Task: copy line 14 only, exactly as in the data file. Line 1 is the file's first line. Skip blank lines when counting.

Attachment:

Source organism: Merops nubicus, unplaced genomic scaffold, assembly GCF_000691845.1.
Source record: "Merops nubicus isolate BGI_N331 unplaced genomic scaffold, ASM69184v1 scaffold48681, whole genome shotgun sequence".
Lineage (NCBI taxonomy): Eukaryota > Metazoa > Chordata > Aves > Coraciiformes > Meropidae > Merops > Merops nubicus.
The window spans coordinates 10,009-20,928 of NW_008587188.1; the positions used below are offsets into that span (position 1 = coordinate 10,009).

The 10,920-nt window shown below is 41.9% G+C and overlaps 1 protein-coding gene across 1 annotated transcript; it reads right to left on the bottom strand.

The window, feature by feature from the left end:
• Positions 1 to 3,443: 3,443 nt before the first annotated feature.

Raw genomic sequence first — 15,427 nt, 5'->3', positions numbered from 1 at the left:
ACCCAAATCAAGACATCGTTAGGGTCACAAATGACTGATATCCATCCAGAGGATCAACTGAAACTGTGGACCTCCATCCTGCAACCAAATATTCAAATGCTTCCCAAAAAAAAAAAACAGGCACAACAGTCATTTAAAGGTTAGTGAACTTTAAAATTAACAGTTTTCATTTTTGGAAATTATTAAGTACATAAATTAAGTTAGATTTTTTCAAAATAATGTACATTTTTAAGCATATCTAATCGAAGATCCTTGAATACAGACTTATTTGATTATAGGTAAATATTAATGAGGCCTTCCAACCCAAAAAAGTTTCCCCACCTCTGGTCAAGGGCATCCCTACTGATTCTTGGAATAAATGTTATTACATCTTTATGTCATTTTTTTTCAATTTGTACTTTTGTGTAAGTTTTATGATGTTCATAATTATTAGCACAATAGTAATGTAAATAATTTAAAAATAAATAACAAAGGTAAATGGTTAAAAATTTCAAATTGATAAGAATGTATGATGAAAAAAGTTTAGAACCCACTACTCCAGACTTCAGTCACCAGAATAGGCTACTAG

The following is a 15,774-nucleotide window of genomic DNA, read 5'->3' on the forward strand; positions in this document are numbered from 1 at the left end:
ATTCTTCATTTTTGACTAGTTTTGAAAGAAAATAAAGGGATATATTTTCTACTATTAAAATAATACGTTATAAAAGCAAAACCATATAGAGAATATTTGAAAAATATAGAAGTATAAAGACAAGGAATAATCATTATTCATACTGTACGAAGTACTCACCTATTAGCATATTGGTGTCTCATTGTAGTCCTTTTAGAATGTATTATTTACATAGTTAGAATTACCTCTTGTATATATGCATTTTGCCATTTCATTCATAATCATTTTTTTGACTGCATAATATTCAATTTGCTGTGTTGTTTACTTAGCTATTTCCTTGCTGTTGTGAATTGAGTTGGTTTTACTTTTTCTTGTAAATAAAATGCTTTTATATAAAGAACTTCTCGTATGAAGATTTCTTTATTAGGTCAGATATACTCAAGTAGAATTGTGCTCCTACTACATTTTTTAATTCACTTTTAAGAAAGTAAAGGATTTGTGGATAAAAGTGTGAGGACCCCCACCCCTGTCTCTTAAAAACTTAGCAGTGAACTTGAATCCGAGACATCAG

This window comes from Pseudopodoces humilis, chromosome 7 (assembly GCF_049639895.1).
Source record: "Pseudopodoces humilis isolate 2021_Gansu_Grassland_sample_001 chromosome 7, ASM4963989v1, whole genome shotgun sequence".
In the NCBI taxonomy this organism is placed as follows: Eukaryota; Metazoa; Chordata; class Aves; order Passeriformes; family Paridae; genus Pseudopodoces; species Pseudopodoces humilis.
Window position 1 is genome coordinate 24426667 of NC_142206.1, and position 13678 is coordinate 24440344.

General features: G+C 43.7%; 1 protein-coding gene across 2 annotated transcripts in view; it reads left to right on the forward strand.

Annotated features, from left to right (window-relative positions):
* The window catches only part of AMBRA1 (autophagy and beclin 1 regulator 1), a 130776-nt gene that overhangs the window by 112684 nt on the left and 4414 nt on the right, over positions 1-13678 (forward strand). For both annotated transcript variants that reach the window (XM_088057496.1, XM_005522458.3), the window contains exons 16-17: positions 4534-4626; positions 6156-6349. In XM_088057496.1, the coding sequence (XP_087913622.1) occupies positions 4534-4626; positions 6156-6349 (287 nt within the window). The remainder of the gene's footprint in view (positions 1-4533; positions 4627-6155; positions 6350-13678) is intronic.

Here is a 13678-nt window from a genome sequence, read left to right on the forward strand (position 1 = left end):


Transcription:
In the NCBI taxonomy this organism is placed as follows: Eukaryota; Metazoa; Chordata; class Aves; order Passeriformes; family Paridae; genus Pseudopodoces; species Pseudopodoces humilis.